Milford Academy: “neither seen nor heard”

To your right, you’ll find the logo of the fictional boarding school on Arrested Development, the Milford Academy. The hallmark of the Milford Academy is that the students are trained to be “neither seen nor heard”. It’s a comical reference used to explain the youngest son Buster’s ability to stay out of the way during arguments or disappear without being noticed. I’ve used this reference often lately to refer to my ability to stay out of the way of my roommate in my apartment, but I found a professional use of it this week.

I received my first email from a parent this week, and it took me somewhat off-guard for a few reasons. First, I’m not accustomed to getting contact with parents- in activities, we hear far less from parents than the groups with whom we share the student life suite (conduct and residence life). But this one struck me as particularly timely. I got an email from the mother of a commuter student on our campus, wondering what measures we have to help out students with limited means. I tried to help out, giving resources about our commuter meal plan and how to get a discounted T pass. But as I searched for resources to help students who aren’t of our typical financially independent, less money-strapped profile, we came up wanting. She spoke of them not having too much money to afford food, and that understandably hit home for me. Given the journey that I’m on this month, that struck me as particularly difficult.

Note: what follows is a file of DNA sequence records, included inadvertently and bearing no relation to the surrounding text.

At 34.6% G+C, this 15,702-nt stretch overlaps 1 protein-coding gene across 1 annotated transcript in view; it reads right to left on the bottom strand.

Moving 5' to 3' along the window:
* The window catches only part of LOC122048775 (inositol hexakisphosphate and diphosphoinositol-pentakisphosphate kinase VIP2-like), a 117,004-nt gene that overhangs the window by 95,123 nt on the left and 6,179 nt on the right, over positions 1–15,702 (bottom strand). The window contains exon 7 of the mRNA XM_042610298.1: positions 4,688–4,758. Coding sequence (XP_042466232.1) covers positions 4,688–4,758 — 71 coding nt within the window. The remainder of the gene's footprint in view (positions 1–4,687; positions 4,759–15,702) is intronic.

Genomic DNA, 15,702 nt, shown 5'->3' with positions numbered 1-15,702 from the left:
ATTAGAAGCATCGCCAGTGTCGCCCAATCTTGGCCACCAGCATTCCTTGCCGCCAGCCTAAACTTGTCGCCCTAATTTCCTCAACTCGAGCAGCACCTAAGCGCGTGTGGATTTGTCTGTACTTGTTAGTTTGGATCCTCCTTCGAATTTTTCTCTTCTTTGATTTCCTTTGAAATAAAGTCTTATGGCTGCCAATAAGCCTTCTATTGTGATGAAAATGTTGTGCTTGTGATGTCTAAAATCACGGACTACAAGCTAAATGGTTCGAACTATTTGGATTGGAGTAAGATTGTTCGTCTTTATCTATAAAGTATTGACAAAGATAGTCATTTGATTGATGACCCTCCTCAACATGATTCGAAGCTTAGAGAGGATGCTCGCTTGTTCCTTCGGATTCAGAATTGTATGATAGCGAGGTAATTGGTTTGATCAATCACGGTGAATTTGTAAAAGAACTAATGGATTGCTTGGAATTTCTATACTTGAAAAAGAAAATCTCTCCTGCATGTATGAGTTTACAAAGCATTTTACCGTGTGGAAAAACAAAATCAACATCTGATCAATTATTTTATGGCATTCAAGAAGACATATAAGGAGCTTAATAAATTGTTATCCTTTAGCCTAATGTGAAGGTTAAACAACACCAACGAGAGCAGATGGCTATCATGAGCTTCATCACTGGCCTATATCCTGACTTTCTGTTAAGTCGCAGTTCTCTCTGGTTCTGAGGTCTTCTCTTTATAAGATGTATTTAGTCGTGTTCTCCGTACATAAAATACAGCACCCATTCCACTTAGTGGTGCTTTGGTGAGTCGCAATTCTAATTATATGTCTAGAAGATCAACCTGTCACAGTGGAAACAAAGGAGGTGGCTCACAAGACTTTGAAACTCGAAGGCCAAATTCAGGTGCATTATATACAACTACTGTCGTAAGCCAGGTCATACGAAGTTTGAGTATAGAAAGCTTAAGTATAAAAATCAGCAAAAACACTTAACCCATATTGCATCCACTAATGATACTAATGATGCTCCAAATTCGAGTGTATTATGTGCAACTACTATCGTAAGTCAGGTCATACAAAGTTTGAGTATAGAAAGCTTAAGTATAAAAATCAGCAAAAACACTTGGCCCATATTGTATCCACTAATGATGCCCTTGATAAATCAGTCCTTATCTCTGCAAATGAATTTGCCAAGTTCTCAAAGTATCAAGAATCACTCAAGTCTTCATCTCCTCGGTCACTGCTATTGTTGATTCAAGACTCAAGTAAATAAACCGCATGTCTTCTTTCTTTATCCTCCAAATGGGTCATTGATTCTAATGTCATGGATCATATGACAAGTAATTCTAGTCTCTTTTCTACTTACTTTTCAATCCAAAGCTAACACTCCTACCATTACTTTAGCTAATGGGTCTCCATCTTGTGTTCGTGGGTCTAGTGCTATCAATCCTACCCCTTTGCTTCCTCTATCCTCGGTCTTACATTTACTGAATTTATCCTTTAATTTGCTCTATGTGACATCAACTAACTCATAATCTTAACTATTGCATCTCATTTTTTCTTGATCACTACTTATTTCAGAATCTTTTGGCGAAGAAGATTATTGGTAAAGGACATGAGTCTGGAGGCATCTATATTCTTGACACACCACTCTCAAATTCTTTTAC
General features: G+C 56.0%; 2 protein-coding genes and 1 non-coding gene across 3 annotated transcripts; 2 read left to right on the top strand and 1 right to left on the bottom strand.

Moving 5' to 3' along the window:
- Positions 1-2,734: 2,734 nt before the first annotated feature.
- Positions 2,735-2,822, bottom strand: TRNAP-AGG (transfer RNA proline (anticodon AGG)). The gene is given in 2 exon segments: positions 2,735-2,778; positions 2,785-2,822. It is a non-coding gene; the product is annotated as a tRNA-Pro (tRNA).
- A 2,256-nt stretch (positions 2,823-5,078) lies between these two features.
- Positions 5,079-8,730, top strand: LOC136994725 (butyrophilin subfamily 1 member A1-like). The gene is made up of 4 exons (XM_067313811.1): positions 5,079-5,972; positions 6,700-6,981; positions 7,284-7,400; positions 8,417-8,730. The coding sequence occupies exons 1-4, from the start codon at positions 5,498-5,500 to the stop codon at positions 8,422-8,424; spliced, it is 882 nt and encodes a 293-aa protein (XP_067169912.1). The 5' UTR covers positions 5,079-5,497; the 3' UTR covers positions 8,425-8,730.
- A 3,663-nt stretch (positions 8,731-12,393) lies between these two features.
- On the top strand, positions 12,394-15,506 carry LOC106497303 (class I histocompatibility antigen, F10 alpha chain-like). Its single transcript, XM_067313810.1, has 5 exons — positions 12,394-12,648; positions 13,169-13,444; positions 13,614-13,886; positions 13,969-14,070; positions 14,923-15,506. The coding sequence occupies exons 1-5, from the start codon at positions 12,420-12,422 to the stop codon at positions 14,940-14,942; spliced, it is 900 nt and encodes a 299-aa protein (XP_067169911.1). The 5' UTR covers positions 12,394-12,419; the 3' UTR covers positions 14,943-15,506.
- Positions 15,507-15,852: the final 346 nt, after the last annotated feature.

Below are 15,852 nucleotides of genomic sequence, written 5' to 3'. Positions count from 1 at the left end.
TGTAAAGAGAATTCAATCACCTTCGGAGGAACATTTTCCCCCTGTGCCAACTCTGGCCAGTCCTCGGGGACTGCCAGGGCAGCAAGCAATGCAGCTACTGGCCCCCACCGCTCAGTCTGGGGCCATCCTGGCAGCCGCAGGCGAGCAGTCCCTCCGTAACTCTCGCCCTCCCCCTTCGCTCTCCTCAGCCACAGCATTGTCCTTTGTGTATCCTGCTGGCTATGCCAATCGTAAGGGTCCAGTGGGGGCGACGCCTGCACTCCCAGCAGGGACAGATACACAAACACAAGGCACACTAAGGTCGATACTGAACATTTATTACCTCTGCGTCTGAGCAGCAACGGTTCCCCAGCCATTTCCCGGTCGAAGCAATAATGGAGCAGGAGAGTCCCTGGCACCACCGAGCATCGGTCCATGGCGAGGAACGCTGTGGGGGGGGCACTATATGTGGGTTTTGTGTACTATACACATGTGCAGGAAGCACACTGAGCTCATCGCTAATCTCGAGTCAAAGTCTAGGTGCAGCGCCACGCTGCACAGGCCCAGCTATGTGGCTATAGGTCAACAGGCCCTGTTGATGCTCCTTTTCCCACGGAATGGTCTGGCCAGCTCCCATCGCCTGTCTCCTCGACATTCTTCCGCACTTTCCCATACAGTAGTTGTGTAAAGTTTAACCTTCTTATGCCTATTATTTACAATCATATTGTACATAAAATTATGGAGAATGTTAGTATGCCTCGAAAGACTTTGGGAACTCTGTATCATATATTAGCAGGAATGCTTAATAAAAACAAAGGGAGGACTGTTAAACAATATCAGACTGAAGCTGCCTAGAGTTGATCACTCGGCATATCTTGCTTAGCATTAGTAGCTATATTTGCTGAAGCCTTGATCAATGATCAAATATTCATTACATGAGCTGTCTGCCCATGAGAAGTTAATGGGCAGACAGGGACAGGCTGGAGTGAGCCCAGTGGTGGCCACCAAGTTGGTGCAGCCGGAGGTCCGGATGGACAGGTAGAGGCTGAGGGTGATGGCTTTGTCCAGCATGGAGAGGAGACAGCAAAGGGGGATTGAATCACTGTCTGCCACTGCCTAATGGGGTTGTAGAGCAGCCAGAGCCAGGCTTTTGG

I’ve spoken up before about if some of our programs, such as our ticketed events (which each cost between $25 and $30) or Christmas Extravaganza raffle tickets (students spent up to $40 to buy raffle tickets for the chance to win expensive prizes), don’t create a divide between students with expendable cash and those who have to guard their funds a little more closely. Honestly, I don’t know how much we think about that.

A few weeks back, we had a great discussion about the Catholic Intellectual Tradition as professional development for student affairs staff. A major topic of discussion was the gap between the number of underrepresented and less affluent students the school used to accept, and the number that we serve now. It is considerably fewer. As I continued to correspond with this parent, and learned more about the family’s financial constraints, I felt called to speak up for these students (however many there may be).

I’ll be chronicling a few campus programs that are doing well to fight hunger and other problems of limited means, and I have loved learning more about institutions who are taking care of their own students. But I continue to wonder: what role can I play in advocating for the students among us who, while not always seen or heard, need our help?

I’m doing this in hopes to raise awareness about food instability, and money for the Greater Boston Food Bank. Should you feel compelled to give to the latter, please click the link below! I thank you, as will those who benefit from the money that you give 🙂 

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